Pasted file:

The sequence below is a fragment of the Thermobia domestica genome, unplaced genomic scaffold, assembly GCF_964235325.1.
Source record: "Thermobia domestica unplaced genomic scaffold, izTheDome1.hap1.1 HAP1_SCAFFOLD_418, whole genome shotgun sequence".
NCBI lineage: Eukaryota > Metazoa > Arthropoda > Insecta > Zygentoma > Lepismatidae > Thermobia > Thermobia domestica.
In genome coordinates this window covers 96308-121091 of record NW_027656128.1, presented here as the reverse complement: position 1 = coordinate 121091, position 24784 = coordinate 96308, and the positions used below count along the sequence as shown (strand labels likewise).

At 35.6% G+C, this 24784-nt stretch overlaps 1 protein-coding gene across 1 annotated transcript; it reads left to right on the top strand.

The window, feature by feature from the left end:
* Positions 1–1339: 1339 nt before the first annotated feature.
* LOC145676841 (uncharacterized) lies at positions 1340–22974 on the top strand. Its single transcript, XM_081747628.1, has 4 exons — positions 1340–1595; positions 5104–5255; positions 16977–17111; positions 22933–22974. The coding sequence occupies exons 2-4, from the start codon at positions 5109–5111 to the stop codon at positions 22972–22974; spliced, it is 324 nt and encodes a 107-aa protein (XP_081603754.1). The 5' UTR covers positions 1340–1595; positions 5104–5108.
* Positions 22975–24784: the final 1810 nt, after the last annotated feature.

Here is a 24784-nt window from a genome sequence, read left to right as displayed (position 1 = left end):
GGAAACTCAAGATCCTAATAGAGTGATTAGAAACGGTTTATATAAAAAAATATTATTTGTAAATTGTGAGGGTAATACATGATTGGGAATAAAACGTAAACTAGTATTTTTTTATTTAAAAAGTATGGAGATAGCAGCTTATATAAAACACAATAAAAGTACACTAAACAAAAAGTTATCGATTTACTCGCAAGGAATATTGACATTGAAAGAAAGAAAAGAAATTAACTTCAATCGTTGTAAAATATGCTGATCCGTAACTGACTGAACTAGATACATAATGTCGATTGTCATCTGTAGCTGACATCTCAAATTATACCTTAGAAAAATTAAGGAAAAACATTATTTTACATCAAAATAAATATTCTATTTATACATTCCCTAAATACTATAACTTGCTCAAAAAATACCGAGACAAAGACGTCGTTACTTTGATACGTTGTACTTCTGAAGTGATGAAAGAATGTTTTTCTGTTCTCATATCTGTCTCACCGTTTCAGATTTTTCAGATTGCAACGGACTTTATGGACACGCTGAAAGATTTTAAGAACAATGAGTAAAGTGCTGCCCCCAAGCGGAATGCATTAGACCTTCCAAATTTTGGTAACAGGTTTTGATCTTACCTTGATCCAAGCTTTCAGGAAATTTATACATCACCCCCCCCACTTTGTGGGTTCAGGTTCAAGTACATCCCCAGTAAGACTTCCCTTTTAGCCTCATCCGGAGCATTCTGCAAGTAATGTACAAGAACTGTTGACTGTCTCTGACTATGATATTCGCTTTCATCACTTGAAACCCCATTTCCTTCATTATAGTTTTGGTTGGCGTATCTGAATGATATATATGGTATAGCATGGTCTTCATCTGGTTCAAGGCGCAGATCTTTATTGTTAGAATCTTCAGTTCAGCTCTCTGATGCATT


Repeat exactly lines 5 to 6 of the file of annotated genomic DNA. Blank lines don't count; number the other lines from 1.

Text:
At 35.6% G+C, this 24784-nt stretch overlaps 1 protein-coding gene across 1 annotated transcript; it reads left to right on the top strand.

The window, feature by feature from the left end: